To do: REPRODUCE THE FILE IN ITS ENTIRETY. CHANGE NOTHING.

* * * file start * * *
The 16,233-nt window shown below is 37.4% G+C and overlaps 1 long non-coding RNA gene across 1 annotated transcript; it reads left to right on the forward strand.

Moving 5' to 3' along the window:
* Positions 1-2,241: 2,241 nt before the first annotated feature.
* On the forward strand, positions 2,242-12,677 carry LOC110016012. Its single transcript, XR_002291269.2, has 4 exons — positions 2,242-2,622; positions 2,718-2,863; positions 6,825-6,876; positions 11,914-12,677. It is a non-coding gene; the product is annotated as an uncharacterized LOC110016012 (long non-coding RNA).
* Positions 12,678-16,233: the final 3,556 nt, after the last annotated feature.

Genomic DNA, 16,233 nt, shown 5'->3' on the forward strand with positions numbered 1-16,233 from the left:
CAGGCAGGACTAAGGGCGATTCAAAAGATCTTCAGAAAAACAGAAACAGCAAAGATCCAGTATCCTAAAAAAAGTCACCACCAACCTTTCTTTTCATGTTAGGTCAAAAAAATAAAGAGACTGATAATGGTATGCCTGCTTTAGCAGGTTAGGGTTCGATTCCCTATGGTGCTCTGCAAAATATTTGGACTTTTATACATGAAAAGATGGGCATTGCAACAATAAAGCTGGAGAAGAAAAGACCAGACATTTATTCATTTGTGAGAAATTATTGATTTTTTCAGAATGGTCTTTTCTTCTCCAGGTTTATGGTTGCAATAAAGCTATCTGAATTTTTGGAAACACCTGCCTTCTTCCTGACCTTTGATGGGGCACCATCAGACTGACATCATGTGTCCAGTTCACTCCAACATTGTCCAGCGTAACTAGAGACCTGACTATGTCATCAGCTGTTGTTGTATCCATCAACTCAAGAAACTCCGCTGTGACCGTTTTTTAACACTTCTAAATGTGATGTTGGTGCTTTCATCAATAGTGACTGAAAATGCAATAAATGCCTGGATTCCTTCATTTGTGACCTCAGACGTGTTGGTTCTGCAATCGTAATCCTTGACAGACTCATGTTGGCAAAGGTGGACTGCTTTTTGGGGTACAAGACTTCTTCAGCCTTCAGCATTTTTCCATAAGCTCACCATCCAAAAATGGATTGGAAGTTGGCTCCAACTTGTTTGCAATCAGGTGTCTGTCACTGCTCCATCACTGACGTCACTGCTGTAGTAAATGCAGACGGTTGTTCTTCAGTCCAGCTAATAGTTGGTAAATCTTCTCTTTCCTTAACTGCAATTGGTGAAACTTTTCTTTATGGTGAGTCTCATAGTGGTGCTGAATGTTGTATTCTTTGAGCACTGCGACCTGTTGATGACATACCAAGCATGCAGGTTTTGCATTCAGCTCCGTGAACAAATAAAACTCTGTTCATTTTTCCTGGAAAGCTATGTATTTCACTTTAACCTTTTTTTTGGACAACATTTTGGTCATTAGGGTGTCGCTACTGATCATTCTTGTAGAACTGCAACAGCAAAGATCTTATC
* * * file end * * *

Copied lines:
The 16,233-nt window shown below is 37.4% G+C and overlaps 1 long non-coding RNA gene across 1 annotated transcript; it reads left to right on the forward strand.

Moving 5' to 3' along the window:
* Positions 1-2,241: 2,241 nt before the first annotated feature.
* On the forward strand, positions 2,242-12,677 carry LOC110016012. Its single transcript, XR_002291269.2, has 4 exons — positions 2,242-2,622; positions 2,718-2,863; positions 6,825-6,876; positions 11,914-12,677. It is a non-coding gene; the product is annotated as an uncharacterized LOC110016012 (long non-coding RNA).
* Positions 12,678-16,233: the final 3,556 nt, after the last annotated feature.

Genomic DNA, 16,233 nt, shown 5'->3' on the forward strand with positions numbered 1-16,233 from the left:
CAGGCAGGACTAAGGGCGATTCAAAAGATCTTCAGAAAAACAGAAACAGCAAAGATCCAGTATCCTAAAAAAAGTCACCACCAACCTTTCTTTTCATGTTAGGTCAAAAAAATAAAGAGACTGATAATGGTATGCCTGCTTTAGCAGGTTAGGGTTCGATTCCCTATGGTGCTCTGCAAAATATTTGGACTTTTATACATGAAAAGATGGGCATTGCAACAATAAAGCTGGAGAAGAAAAGACCAGACATTTATTCATTTGTGAGAAATTATTGATTTTTTCAGAATGGTCTTTTCTTCTCCAGGTTTATGGTTGCAATAAAGCTATCTGAATTTTTGGAAACACCTGCCTTCTTCCTGACCTTTGATGGGGCACCATCAGACTGACATCATGTGTCCAGTTCACTCCAACATTGTCCAGCGTAACTAGAGACCTGACTATGTCATCAGCTGTTGTTGTATCCATCAACTCAAGAAACTCCGCTGTGACCGTTTTTTAACACTTCTAAATGTGATGTTGGTGCTTTCATCAATAGTGACTGAAAATGCAATAAATGCCTGGATTCCTTCATTTGTGACCTCAGACGTGTTGGTTCTGCAATCGTAATCCTTGACAGACTCATGTTGGCAAAGGTGGACTGCTTTTTGGGGTACAAGACTTCTTCAGCCTTCAGCATTTTTCCATAAGCTCACCATCCAAAAATGGATTGGAAGTTGGCTCCAACTTGTTTGCAATCAGGTGTCTGTCACTGCTCCATCACTGACGTCACTGCTGTAGTAAATGCAGACGGTTGTTCTTCAGTCCAGCTAATAGTTGGTAAATCTTCTCTTTCCTTAACTGCAATTGGTGAAACTTTTCTTTATGGTGAGTCTCATAGTGGTGCTGAATGTTGTATTCTTTGAGCACTGCGACCTGTTGATGACATACCAAGCATGCAGGTTTTGCATTCAGCTCCGTGAACAAATAAAACTCTGTTCATTTTTCCTGGAAAGCTATGTATTTCACTTTAACCTTTTTTTTGGACAACATTTTGGTCATTAGGGTGTCGCTACTGATCATTCTTGTAGAACTGCAACAGCAAAGATCTTATC